The initial issue will be the continuing crisis in Iraq. Voters are concerned that there is no exit strategy, yet the eventual solution should not look like the pictures of helicopters over the Saigon Embassy back in 1975. On the other hand, there is no quick solution on the horizon. Voter disappointment with the war in Vietnam tipped against both President Johnson and then President Nixon in 1968, but it took another seven years for the final withdrawal of U.S. troops. The patience of voters will be tested now with the answers to questions about how long we will be in Iraq, Afghanistan, and where else the U.S. needs to be engaged. The debate about these and other issues will soon be taken up by all those who are considering a run for the White House in 2008. The debates in Congress, including the various hearings inevitably ahead, will provide a platform for these national arguments. Congress can set the tone for these debates, for better or for worse. House Speaker Nancy Pelosi and Senate Majority Leader Harry Reid will have difficulty trying to forge the basis of a consensus within their own party, let alone across the aisle. And then there is the question about the receptivity of George W. Bush to compromise, something he has not been known for in the recent past. Perhaps he will need to revisit his term as Governor in Texas to learn how to do that again.
Perhaps a quick look at the situation in Berlin might reveal a few lessons. Chancellor Merkel is taking hits from within her own ranks for compromises with the Social Democrats and the same thing is happening within the ranks of the SPD. Some are already looking down the road at the next national elections which are three years away to see how the two coalition partners are going to position themselves to outrun each other, provided new elections don't come earlier. Keeping a firm hold on an agenda that is good for the country, not just for one party or the other, is a difficult task. Even more challenging is making clear to the voters why difficult decisions and policies are necessary. A year ago, the voters in Germany told the two large parties that they have a chance to get together and fix things. It has been a rough road and it will only get bumpier as more hard decisions need to be made. Yet the key to success will be found in both sides engaging in a pragmatic dialogue rather than a dogmatic debate.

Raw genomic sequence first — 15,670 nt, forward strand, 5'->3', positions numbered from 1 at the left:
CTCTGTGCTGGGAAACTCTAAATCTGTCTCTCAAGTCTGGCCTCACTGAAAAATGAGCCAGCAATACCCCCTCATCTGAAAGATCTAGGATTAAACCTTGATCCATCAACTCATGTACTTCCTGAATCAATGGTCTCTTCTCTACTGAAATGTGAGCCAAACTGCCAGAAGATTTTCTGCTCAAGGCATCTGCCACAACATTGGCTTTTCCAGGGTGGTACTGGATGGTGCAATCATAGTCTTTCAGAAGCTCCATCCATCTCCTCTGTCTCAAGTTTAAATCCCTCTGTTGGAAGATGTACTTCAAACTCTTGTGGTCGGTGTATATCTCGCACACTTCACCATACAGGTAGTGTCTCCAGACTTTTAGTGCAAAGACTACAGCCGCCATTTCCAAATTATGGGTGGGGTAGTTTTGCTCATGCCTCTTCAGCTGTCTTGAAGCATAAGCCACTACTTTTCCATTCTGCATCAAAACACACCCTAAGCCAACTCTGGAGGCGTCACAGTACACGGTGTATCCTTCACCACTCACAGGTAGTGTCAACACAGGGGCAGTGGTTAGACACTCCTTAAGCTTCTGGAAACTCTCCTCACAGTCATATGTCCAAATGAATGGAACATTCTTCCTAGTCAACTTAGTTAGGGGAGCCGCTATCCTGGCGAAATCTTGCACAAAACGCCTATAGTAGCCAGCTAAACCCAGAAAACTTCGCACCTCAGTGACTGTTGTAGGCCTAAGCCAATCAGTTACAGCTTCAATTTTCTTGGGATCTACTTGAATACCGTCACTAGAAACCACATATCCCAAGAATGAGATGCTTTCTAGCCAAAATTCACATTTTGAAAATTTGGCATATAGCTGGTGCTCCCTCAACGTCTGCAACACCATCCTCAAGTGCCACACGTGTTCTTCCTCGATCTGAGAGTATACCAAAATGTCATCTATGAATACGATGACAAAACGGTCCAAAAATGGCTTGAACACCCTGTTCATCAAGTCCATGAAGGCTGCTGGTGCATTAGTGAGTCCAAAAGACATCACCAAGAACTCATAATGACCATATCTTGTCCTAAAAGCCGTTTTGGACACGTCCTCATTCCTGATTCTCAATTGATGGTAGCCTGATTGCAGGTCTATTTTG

Explaining why that is necessary is a primary responsibility of political leadership. Those who fail in that effort are punished politically. President Bush found out this week that he had failed to explain why the war in Iraq was on the right track. This time the Congressional elections were the medium for that debate; in two years it will be campaigns for the White House. The revelation at hand is the answer to the question: who will be stepping up to engage in that debate. But in this debate they will also need to do as much listening as they do talking. The voters have given Democrats and Republicans a reminder that they need to listen more to the voters in finding viable solutions for the future that benefit everyone, not just party bases. As Yeats would have it, the best ought to be able to deliver more on conviction and less on passionate intensity; whichever party does that best can aspire to have a "second coming" in office.
This essay appeared in the November 10, 2006 AICGS Advisor.